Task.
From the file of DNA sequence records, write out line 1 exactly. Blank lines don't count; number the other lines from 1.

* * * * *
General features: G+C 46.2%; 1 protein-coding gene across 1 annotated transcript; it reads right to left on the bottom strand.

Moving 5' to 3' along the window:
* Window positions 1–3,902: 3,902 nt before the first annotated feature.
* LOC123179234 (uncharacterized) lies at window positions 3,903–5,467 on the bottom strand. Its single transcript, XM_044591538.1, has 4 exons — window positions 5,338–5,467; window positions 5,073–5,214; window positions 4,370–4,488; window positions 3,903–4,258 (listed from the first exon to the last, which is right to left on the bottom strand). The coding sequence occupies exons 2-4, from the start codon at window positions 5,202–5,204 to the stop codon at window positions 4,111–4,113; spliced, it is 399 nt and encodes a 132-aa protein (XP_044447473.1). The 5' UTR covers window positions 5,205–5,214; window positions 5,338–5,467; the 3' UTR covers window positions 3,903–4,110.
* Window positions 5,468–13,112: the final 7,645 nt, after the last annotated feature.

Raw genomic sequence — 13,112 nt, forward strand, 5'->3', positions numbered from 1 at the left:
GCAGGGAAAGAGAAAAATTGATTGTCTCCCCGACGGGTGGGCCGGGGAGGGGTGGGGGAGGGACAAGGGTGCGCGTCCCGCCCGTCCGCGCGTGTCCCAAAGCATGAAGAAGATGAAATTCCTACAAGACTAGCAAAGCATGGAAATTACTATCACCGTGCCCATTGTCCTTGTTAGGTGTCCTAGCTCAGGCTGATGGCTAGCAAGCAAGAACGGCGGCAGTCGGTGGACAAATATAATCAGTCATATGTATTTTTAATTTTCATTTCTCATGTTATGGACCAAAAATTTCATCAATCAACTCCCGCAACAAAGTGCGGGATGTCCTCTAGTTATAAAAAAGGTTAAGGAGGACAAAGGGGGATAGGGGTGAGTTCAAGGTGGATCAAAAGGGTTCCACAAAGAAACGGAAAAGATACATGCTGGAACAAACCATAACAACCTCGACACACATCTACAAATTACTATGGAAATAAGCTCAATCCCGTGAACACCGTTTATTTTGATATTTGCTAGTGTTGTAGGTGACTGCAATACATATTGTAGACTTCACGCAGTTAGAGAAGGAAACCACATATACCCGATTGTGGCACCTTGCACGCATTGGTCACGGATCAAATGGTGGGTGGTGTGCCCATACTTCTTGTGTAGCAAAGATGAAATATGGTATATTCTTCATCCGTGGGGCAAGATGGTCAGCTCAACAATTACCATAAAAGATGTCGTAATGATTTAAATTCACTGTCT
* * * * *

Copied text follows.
General features: G+C 46.2%; 1 protein-coding gene across 1 annotated transcript; it reads right to left on the bottom strand.